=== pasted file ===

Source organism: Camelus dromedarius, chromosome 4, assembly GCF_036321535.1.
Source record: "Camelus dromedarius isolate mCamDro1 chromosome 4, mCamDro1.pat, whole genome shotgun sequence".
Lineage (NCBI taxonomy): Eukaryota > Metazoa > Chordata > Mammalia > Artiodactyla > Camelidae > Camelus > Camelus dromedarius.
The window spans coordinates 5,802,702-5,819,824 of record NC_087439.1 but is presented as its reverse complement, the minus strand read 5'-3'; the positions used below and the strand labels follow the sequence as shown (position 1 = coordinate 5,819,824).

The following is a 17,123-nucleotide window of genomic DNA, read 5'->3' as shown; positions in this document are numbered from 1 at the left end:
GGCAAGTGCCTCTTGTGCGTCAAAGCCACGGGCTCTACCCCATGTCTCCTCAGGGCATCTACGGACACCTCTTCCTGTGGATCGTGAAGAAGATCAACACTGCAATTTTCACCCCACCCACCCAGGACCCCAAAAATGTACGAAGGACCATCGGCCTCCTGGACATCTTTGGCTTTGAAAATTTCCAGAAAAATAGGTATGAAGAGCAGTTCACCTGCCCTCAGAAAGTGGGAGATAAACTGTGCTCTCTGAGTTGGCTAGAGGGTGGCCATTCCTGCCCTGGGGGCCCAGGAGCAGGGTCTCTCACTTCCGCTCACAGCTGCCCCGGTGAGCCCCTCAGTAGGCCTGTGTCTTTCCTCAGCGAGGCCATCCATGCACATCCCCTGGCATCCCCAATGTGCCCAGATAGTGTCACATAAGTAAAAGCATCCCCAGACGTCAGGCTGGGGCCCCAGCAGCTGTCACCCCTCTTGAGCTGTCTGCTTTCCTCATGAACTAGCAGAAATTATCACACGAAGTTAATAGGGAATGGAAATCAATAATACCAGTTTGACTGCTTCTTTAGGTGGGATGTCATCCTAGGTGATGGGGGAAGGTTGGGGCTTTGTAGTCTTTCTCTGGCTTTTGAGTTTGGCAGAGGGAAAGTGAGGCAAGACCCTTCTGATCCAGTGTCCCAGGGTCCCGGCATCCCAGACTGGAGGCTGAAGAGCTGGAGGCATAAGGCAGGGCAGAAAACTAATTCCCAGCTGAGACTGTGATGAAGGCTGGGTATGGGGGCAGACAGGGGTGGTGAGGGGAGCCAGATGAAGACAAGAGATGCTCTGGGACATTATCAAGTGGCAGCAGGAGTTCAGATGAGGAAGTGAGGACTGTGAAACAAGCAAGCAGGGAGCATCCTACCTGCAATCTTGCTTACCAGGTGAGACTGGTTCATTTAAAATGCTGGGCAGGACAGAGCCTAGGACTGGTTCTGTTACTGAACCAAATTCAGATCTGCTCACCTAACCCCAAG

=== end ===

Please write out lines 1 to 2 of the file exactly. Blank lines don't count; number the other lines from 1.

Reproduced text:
Source organism: Camelus dromedarius, chromosome 4, assembly GCF_036321535.1.
Source record: "Camelus dromedarius isolate mCamDro1 chromosome 4, mCamDro1.pat, whole genome shotgun sequence".